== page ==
The Indiana court makes decisions for sole custody, shared, or joint custody based on the best interest of the child. In the event that the parents fail to reach a mutual agreement regarding custody arrangements, the court will enter a custody order without presuming in favor in either of the parents.
An Indiana court will consider "all relevant factors" in determining which type of custody order bests suits the needs of all parties. Some of these factors include:
Indiana child custody laws make special mention of circumstances involving a "de facto custodian" who is rendering care to the child. If the child is currently under the care of a de facto custodian, the court will make the custodian a party to the custody proceeding. The court may award custody to the de facto custodian if it is shown to be in the best interests of the child.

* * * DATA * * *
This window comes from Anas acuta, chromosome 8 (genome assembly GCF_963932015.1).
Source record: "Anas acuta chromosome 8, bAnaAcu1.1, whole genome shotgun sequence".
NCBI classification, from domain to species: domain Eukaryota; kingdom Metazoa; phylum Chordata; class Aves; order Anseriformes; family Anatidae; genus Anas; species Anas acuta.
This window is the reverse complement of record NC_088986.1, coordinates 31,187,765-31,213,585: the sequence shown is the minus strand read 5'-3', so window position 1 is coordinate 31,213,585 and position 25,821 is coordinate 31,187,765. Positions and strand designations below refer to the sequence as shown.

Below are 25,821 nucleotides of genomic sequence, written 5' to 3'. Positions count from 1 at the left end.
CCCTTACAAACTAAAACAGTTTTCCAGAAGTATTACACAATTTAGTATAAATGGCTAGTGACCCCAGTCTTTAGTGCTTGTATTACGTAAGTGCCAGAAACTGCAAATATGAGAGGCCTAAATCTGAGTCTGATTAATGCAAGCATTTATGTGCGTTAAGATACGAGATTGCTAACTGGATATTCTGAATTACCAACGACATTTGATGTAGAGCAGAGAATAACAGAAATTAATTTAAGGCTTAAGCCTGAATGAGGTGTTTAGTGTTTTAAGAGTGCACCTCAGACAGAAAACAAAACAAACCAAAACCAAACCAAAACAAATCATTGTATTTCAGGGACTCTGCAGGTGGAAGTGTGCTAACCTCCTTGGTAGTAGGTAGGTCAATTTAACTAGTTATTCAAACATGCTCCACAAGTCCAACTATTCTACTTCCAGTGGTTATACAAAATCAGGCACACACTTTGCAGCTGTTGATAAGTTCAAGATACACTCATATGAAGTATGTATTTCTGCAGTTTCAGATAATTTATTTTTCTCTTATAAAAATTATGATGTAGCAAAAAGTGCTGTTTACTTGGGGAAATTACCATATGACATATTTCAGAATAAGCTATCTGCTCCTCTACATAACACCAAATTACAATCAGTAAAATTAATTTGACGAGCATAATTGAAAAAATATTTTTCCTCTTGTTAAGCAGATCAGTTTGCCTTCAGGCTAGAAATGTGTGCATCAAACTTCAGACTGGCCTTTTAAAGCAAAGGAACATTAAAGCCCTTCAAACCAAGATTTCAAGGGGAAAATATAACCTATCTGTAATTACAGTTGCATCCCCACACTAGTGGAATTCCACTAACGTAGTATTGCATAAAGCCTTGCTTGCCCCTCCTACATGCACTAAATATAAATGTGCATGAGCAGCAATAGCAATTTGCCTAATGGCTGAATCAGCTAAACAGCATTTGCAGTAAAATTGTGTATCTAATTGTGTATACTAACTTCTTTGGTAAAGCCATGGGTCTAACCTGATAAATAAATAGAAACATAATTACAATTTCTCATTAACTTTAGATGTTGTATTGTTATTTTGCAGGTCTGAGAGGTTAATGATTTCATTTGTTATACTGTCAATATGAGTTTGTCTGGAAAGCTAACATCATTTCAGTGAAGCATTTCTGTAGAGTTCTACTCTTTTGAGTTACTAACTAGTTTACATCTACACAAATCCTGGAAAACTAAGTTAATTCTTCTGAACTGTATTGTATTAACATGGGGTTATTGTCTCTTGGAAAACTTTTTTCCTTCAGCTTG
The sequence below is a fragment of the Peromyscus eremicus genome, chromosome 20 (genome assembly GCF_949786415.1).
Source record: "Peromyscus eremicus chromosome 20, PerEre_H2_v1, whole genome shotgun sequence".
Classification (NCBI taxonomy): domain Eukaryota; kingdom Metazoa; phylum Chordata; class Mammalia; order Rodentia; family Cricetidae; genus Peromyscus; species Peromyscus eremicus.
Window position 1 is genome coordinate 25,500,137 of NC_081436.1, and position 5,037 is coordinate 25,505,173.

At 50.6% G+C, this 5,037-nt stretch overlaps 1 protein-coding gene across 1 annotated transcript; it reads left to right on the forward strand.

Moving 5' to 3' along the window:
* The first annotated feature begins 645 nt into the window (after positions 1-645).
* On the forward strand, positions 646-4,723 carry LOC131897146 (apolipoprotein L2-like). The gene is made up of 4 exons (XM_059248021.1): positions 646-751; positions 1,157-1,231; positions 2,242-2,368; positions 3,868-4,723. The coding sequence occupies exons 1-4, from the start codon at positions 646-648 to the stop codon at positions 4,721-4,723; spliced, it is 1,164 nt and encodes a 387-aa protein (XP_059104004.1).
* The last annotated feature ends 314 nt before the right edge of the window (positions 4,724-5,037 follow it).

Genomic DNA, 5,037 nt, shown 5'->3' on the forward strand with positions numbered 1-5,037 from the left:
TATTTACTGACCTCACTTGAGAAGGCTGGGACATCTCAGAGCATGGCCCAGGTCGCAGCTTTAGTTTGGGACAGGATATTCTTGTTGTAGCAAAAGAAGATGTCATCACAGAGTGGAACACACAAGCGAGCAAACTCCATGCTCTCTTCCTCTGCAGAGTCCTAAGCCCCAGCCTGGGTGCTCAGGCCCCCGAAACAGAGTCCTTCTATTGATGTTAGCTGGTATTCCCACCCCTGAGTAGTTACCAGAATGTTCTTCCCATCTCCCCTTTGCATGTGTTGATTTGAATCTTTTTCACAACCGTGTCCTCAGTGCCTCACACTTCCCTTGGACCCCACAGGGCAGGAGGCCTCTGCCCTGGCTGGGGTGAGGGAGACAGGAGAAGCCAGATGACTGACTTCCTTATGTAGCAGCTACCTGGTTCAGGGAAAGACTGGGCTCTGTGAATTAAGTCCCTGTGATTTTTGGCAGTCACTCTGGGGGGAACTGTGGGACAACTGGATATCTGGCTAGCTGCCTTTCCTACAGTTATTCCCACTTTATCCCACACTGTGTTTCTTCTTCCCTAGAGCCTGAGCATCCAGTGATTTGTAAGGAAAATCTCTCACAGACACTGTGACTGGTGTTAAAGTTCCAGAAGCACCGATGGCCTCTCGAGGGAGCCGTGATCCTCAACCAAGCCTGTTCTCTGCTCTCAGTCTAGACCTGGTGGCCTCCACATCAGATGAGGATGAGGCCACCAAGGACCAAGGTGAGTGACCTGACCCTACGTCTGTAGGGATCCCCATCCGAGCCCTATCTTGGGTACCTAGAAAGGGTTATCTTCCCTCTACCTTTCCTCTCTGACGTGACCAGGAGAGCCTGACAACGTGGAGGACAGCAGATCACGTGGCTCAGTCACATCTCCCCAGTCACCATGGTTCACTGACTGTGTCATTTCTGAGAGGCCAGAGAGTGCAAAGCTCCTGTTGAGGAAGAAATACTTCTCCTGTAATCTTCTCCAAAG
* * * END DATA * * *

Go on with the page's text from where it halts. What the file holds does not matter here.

Any child custody hearing will involve analysis of several factors and their relation to current Indiana laws. The services of a family law lawyer can be indispensable in ensuring that your child’s best interests will be properly met by the custody order. Contacting a local attorney is a good first step in protecting the interests of your child.
Last Modified: 05-04-2017 04:46 PM PDTLaw Library Disclaimer
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